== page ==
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Top Asian News 4:58 a.m. GMT

December 23, 2021 GMT

Hong Kong university removes Tiananmen massacre statue

HONG KONG (AP) — A monument at a Hong Kong university that commemorates the 1989 Tiananmen Square massacre was removed by workers early Thursday over the objections of its creator from Denmark. The 8-meter (26-foot) tall Pillar of Shame, which depicts 50 torn and twisted bodies piled on top of each other, was made by Danish sculptor Jens Galschiøt to symbolize the lives lost during the bloody military crackdown on pro-democracy protesters in Beijing’s Tiananmen Square on June 4, 1989. Workers barricaded the monument at the University of Hong Kong late Wednesday night. Drilling sounds and loud clanging could be heard coming from the boarded-up site, which was patrolled by guards.


China orders lockdown of up to 13 million people in Xi’an

BEIJING (AP) — China ordered the lockdown of as many as 13 million people in neighborhoods and workplaces in the northern city of Xi’an following a spike in coronavirus cases, setting off panic buying just weeks before the country hosts the Winter Olympic Games. State media reported that city officials ordered all residents to stay home unless they had a pressing reason to go out and suspended all transport to and from the city apart from special cases. One person from each household will be permitted out every two days to buy household necessities, the order said. It took effect at midnight Wednesday, with no word on when it might be lifted.

China’s Xi endorses Hong Kong’s ‘patriots only’ election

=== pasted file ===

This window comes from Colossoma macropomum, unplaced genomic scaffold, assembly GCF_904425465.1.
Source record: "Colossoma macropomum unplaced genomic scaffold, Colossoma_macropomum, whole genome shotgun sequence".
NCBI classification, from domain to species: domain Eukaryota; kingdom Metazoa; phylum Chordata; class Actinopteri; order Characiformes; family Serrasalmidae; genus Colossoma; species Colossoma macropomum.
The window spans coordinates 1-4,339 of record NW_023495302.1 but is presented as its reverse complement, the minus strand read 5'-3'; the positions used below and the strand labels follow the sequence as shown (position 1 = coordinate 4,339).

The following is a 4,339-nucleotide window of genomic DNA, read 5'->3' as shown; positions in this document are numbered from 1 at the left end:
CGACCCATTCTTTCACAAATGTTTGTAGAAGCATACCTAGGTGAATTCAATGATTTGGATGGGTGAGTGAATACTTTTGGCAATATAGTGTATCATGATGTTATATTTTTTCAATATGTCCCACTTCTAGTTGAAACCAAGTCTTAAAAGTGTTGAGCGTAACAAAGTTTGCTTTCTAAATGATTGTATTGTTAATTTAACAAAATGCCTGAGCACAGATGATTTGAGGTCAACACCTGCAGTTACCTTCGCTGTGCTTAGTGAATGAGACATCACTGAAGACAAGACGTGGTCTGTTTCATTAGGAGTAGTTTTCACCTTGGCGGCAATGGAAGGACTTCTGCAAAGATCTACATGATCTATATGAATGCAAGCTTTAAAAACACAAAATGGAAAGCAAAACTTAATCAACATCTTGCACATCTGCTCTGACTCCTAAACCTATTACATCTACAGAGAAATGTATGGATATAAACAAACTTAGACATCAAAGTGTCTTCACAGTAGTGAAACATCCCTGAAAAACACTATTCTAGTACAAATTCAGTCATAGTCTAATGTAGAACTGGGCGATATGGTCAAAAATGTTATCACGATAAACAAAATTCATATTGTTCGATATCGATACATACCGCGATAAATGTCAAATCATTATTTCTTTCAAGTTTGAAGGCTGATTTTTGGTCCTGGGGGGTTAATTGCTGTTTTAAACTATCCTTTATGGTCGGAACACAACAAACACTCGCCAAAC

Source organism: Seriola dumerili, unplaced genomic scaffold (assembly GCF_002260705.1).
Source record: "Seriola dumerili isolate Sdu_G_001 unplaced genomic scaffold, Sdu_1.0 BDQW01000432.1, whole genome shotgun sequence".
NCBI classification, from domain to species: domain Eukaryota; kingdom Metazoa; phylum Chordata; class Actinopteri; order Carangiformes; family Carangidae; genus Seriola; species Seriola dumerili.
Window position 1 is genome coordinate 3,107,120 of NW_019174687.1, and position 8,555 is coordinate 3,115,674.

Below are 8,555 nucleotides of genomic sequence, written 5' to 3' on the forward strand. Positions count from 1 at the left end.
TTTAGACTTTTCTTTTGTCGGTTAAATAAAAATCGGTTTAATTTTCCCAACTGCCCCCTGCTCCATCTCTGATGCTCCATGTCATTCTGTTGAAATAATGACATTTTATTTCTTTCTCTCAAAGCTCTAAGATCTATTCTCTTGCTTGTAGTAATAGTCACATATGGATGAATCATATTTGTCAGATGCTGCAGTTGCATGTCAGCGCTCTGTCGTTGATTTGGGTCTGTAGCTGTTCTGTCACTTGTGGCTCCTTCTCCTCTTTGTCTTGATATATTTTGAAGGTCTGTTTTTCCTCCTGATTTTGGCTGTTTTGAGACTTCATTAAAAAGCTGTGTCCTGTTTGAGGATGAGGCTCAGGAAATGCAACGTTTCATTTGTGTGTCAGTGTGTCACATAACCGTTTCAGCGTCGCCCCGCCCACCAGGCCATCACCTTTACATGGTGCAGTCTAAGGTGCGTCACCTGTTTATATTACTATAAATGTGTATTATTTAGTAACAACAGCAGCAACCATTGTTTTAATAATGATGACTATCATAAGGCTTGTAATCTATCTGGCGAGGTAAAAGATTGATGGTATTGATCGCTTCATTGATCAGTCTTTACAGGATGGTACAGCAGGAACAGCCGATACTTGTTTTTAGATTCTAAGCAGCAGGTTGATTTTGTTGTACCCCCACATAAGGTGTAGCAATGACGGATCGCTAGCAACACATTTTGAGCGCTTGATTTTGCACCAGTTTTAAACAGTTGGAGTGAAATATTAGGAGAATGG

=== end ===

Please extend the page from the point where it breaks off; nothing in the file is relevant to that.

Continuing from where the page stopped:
BEIJING (AP) — Chinese leader Xi Jinping on Wednesday endorsed Hong Kong’s first legislative elections held under new laws ensuring that only “patriots” who have shown loyalty to Beijing could run as candidates. Sunday’s elections for the 90-seat Legislative Council were swept by politicians backed by China’s ruling Communist Party. Just 20 seats were directly elected, and the turnout of 30.2% was the lowest since the British handed Hong Kong over to China in 1997. All candidates were vetted by a largely pro-Beijing committee before they could be nominated. Xi told Hong Kong Chief Executive Carrie in Beijing on Wednesday that after the elections, he is certain Hong Kongers will join in “realizing the great rejuvenation of the Chinese nation.” “The execution of the new election system adheres to the “one country, two systems” principle,” Xi said, referring to the increasingly threadbare framework under which Hong Kong was to retain its own political, social and financial institutions for 50 years after being transferred from British rule.

S. Korea marks deadliest day of pandemic as omicron looms

SEOUL, South Korea (AP) — South Korea set a new record for COVID-19 deaths on Thursday as officials warned that the highly transmissible omicron variant could soon become the dominant strain. In recent weeks, South Korea has been grappling with soaring infections and deaths after it significantly relaxed restrictions in early November as part of efforts to return to pre-pandemic normalcy. The Korea Disease Control and Prevention Agency said a record 109 people died in the last 24-hour period, raising the country’s total number of pandemic fatalities to 5,015. It said the number of patients in serious or critical conditions also hit a fresh high of 1,083.

Australian state reimposes masks after major spike in cases

SYDNEY (AP) — Australia on Thursday reported a major spike in coronavirus infections, prompting the worst-hit state of New South Wales to reimpose mask wearing indoors, a day after Prime Minister Scott Morrison rejected lockdowns or mask mandates for the entire country to slow the spread of the omicron variant. New South Wales recorded 5,715 new cases, up from 3,763 and almost as many as were recorded across all of Australia on Wednesday. New South Wales also reported one death. There were 347 people in New South Wales hospitals, up from 302 the previous day, and 45 in intensive care units, up from 40.